- The Washington Times - Monday, June 7, 2004

MOSCOW — When Ronald Reagan proclaimed the Soviet Union an “evil empire,” some saw it as political theater, a cold warrior’s script. Yet former Soviet leader Mikhail Gorbachev said yesterday that the American president was sincere — an honest rival and a friend.

His was just one of the numerous warm tributes paid to the former president from around the world yesterday, by one-time rivals and allies alike. The only harsh notes came from the Arab nations.

Both Mr. Reagan and Mr. Gorbachev had feared that their countries were heading for an atomic conflict and their complicated negotiations helped shift course away from potential catastrophe, said Mr. Gorbachev, who won the 1990 Nobel Prize for his work in reforming the Soviet Union and easing world tension.

“I take the death of Ronald Reagan very hard,” Mr. Gorbachev said. “He was a man whom fate set by me in perhaps the most difficult years at the end of the 20th century.”

The last Soviet leader spoke at his western Moscow office of the Gorbachev Foundation, an analytical organization he has run since 1992.

Those were years, Mr. Gorbachev said, “when everyone felt that we lived under the threat of nuclear conflict, and it felt as if the arms race was spiraling out of control, that we couldn’t control the military machine properly.”

Mr. Reagan “has already entered history as a man who was instrumental in bringing about the end of the Cold War,” Mr. Gorbachev added, his voice often falling to near-inaudible levels.

Despite Mr. Reagan’s often-forceful statements against the Soviet Union, Mr. Gorbachev said the former U.S. president also had a personal warmth that bolstered their relations.

“In terms of human qualities, he and I had, you would say, communicativeness and this helped us carry on normally,” Mr. Gorbachev said.

Other Russians yesterday recalled Mr. Reagan as the man who launched a withering weapons race with his “Star Wars” program that precipitated the 1991 collapse of the Soviet Union.

“Reagan bolstered the U.S. military might to ruin the Soviet economy, and he achieved his goal,” said Gennady Gerasimov, who was the top spokesman for the Soviet Foreign Ministry during the 1980s.

In other former East Bloc nations, Mr. Reagan was remembered as the American president who stared down Moscow and cleared the way for their independence.

“President Ronald Reagan will be remembered in the hearts of all Latvians as a fighter for freedom, liberty and justice worldwide,” Latvian President Vaira Vike-Freiberga said.

Mr. Reagan was not remembered so fondly in many Arab nations. The Reagan years marked the beginning of a “bad era” of U.S. Middle East policy that continues to this day, said Lebanese Culture Minister Ghazi Aridi.

Haitham al-Kilani, political analyst and former Syrian ambassador to the United Nations, agreed.

“Reagan’s role was bad for the Arab-Israeli conflict and was specifically against Syria. He was the victim of the Israeli right wing that was, and still is, dominating the White House,” Mr. al-Kilani said.

Libyan leader Moammar Gadhafi said he was sorry that Mr. Reagan died without standing trial for air strikes he ordered in 1986 that killed Col. Gadhafi’s adopted daughter and 36 others.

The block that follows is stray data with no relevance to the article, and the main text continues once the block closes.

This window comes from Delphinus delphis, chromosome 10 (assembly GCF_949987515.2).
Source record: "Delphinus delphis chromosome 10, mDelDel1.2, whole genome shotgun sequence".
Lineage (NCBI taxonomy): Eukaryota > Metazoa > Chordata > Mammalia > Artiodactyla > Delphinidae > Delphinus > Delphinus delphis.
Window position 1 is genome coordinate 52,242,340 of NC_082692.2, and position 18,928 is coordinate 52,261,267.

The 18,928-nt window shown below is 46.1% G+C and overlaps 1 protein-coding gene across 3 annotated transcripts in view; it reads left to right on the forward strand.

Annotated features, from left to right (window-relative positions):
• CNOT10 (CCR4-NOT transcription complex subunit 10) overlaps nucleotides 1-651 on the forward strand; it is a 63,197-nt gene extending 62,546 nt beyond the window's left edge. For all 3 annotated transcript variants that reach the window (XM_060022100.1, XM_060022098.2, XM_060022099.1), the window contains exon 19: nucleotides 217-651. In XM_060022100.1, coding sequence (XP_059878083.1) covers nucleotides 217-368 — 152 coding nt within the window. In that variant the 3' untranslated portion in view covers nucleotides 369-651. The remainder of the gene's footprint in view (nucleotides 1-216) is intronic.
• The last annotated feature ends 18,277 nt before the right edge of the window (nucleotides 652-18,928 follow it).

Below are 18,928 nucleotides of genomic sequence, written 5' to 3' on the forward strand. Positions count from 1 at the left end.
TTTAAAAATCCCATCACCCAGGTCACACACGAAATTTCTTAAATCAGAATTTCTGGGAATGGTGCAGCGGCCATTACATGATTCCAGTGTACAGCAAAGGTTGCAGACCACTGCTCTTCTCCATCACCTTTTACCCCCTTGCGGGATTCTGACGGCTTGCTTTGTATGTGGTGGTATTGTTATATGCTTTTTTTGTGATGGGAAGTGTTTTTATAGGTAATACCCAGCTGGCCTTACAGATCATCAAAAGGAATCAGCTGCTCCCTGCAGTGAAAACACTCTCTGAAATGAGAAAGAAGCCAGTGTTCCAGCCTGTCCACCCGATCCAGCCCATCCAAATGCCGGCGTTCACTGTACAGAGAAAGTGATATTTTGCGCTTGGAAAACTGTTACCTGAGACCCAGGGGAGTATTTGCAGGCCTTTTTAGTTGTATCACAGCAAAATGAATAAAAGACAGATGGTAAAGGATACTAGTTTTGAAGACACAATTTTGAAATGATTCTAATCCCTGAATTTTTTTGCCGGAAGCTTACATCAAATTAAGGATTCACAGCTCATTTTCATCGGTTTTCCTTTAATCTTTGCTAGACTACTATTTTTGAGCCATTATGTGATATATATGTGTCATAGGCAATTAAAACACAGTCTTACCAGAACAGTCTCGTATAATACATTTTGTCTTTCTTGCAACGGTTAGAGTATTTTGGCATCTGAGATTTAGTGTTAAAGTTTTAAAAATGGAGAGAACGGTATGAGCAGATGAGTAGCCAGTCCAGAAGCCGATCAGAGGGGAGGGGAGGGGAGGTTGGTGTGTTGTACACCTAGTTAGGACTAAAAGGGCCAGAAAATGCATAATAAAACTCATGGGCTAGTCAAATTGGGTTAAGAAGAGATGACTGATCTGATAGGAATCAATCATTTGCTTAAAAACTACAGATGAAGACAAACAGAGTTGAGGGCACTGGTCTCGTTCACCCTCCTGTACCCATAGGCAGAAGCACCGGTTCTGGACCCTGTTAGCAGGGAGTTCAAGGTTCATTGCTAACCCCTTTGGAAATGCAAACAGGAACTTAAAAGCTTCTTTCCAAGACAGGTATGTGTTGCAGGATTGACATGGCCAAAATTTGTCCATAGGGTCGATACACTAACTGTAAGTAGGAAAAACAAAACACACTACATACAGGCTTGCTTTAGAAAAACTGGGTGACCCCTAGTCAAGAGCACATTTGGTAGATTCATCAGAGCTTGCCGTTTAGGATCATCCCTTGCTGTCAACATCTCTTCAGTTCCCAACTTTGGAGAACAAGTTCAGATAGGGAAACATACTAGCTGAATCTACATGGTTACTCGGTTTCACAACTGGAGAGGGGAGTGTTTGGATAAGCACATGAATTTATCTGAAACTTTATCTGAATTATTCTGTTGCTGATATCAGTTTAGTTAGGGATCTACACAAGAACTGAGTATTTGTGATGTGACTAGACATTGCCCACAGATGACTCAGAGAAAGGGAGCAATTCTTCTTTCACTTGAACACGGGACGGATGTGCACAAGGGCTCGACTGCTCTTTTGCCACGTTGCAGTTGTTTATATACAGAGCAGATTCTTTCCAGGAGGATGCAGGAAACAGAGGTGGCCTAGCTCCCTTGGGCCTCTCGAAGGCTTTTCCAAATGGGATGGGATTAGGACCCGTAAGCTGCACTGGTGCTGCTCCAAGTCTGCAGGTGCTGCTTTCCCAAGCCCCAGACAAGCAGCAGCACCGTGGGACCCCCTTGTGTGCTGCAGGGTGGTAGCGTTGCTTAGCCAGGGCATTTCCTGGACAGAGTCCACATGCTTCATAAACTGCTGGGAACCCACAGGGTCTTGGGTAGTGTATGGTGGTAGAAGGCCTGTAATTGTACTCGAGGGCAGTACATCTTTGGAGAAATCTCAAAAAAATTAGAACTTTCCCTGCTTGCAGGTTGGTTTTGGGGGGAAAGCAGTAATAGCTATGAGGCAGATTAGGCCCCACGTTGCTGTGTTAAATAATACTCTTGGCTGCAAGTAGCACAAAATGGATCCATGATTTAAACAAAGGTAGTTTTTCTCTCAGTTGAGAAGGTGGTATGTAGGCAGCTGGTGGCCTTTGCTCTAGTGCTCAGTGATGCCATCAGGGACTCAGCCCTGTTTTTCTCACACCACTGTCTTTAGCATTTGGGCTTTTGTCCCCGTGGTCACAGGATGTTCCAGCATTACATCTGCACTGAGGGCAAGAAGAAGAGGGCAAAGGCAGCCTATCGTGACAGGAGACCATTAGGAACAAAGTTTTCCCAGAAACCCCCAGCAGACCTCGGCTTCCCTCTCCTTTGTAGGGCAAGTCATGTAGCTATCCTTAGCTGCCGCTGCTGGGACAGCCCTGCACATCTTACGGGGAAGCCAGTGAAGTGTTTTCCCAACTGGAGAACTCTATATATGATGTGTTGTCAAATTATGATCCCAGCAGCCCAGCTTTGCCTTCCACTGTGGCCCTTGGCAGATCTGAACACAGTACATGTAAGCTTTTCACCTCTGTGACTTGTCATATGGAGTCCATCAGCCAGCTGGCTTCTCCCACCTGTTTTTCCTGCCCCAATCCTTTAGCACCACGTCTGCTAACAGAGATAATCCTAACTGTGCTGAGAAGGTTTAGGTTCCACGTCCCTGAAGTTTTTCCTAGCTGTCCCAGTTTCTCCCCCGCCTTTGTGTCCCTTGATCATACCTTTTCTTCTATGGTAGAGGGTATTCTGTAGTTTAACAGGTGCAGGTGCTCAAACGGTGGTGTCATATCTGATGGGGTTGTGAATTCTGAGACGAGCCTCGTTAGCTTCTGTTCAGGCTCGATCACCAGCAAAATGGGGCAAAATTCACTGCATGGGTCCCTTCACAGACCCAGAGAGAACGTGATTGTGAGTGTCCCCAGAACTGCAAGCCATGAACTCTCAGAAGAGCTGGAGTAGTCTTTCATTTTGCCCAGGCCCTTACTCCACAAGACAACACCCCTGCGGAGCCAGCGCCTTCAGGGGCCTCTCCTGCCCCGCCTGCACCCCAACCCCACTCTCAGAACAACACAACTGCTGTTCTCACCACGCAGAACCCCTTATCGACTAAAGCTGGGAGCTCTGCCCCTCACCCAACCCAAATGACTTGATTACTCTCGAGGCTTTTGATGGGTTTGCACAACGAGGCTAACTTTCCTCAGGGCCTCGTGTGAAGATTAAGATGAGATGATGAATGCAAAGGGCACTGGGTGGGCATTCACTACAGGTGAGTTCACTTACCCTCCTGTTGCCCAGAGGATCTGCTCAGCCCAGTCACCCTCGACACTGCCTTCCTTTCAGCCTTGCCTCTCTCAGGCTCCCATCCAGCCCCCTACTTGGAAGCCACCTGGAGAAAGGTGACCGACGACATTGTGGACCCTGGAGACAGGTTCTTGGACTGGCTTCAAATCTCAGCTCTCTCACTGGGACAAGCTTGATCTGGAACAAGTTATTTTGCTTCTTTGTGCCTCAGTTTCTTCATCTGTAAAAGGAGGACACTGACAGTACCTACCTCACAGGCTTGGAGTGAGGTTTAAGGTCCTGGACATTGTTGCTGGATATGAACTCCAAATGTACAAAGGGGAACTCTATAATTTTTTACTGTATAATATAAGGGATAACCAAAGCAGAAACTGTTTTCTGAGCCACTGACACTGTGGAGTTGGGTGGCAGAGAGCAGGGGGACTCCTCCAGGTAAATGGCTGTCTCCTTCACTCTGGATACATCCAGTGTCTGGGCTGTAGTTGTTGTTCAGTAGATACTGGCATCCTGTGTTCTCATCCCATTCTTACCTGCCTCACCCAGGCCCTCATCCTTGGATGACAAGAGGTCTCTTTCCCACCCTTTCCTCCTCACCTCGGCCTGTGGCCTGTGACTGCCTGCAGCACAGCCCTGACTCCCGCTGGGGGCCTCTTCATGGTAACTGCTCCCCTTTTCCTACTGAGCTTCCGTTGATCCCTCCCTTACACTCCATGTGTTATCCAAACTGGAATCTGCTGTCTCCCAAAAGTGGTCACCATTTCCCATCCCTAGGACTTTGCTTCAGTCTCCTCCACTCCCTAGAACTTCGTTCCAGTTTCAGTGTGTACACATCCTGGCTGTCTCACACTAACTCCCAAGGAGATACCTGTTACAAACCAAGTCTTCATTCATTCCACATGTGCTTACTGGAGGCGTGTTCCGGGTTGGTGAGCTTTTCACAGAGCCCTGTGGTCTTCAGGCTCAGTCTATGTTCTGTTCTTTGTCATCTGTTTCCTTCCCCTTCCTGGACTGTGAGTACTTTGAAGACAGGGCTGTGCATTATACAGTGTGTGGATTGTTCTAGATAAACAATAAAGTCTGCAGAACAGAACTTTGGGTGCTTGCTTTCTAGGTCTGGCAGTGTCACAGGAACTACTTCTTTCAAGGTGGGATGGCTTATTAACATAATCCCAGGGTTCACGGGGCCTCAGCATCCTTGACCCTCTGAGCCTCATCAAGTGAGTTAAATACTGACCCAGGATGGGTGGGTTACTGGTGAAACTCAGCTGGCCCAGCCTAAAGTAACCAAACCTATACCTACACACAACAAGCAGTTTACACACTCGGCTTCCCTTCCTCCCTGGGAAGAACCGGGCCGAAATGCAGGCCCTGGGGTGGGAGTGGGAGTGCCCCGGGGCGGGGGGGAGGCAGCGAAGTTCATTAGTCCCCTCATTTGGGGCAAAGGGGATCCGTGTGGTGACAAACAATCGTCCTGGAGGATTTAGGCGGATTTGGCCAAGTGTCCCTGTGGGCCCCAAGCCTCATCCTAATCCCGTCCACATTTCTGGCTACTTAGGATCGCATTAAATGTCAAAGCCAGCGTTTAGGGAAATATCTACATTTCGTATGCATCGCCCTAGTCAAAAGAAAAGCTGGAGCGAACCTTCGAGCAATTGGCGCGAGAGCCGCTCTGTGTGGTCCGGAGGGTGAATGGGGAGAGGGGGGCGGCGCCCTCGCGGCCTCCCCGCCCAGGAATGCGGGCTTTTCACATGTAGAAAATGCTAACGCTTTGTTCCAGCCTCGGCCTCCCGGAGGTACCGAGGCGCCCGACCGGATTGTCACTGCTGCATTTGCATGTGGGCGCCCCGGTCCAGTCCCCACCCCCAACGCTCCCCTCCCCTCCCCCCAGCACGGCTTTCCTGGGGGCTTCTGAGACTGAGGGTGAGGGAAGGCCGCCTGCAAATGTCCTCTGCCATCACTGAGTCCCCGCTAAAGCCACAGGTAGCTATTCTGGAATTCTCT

Mr. Reagan ordered the April 15, 1986, air raid in response to a disco bombing in Berlin purportedly ordered by Col. Gadhafi, which killed two U.S. soldiers and a Turkish woman and injured 229 persons.

“I express my deep regret because Reagan died before facing justice for his ugly crime that he committed in 1986 against the Libyan children,” Libya’s official Jamahiriya News Agency quoted Col. Gadhafi as saying yesterday.

Israeli Prime Minister Ariel Sharon’s office expressed sorrow over Mr. Reagan’s death, calling him “a friend of the state of Israel.”

Pope John Paul II learned of Mr. Reagan’s death with “sadness” during a trip to Switzerland and immediately prayed for the “eternal rest of his soul,” Vatican spokesman Joaquin Navarro-Valls said. The pope, a native of Poland, also recalled Mr. Reagan’s contribution to “historical events that changed the lives of millions of people, mainly Europeans.”

Lech Walesa, the former Solidarity leader and Poland’s postcommunist president, recalled Mr. Reagan as a “modest” person whose opposition to communism was firmly rooted in a deeper hatred for inequity.

“When he saw injustice, he wanted to do away with it,” Mr. Walesa said. “He saw communism, and he wanted to put an end to it.”

In Berlin, Johannes Rau, president of the now-united Germany, said Mr. Reagan’s challenge to Mr. Gorbachev to tear down the Berlin Wall, made in a June 1987 speech before the concrete and barbed wire barrier, will “remain unforgettable.”

German Chancellor Gerhard Schroeder sent President Bush a letter of condolence.

“His engagement in overcoming the East-West conflict and his vision of a free and united Europe created the conditions for change that in the end made the restoration of German unity possible,” the chancellor wrote. “Germany will always have an honored memory of President Reagan because of that.”



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